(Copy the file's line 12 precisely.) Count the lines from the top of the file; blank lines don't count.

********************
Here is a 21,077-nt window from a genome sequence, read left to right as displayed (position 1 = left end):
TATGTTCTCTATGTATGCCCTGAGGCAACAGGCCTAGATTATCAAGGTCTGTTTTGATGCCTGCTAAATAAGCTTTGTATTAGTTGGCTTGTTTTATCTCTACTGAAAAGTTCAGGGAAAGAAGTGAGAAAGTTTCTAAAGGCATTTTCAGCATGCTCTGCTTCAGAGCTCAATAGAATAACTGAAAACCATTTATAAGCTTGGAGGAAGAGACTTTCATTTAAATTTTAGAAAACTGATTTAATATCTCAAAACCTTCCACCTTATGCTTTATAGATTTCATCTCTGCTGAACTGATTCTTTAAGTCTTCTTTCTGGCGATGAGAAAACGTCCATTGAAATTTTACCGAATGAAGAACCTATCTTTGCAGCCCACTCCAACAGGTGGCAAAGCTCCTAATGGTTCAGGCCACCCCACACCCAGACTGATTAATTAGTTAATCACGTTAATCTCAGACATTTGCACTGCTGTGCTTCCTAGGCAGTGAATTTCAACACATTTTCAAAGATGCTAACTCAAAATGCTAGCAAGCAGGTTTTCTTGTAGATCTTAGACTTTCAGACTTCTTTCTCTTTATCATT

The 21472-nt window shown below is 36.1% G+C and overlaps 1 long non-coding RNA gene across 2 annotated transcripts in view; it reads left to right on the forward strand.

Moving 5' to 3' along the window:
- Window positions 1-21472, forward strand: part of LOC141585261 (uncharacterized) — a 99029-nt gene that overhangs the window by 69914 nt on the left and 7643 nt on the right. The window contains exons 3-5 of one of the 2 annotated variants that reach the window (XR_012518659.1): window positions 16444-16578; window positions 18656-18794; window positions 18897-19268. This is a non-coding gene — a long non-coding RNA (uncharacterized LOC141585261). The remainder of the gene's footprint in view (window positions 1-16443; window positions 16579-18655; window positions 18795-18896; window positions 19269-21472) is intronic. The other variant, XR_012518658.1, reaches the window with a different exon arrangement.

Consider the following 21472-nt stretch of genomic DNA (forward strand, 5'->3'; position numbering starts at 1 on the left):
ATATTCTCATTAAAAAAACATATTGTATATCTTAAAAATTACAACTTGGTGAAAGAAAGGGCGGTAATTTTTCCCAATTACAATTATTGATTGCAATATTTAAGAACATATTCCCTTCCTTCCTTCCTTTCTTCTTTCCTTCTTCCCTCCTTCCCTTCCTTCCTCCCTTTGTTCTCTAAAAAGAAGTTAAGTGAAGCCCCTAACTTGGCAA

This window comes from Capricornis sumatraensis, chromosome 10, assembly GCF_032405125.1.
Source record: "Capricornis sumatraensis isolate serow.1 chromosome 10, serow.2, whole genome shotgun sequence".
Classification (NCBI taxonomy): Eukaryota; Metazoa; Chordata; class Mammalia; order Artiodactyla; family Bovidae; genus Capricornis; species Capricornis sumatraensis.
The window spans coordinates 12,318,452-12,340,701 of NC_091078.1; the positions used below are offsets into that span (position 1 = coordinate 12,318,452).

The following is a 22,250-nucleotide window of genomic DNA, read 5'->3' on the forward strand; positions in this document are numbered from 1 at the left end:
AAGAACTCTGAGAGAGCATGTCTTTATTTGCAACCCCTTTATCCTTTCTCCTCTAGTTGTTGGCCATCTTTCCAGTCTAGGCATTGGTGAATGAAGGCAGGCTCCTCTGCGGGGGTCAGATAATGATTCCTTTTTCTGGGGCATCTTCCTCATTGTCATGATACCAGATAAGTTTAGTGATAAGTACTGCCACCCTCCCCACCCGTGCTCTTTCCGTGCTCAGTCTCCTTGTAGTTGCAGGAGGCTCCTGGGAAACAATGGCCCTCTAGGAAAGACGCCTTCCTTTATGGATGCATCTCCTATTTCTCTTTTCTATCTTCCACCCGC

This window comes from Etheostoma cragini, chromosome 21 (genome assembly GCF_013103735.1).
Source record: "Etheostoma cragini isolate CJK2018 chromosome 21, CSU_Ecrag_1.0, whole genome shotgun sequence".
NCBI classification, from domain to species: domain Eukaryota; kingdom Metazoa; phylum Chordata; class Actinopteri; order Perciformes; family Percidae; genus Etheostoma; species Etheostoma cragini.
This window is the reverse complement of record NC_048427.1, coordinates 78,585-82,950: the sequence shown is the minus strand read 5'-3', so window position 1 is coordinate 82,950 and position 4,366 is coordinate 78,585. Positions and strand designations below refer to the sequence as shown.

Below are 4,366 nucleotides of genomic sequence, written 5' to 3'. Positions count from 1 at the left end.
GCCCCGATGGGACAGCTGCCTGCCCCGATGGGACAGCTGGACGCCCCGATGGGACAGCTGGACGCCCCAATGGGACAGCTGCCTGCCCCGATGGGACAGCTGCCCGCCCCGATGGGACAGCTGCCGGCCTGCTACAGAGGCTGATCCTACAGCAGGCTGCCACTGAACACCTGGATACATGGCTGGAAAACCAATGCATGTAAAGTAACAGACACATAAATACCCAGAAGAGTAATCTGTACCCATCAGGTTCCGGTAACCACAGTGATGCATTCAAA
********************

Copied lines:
The following is a 22,250-nucleotide window of genomic DNA, read 5'->3' on the forward strand; positions in this document are numbered from 1 at the left end: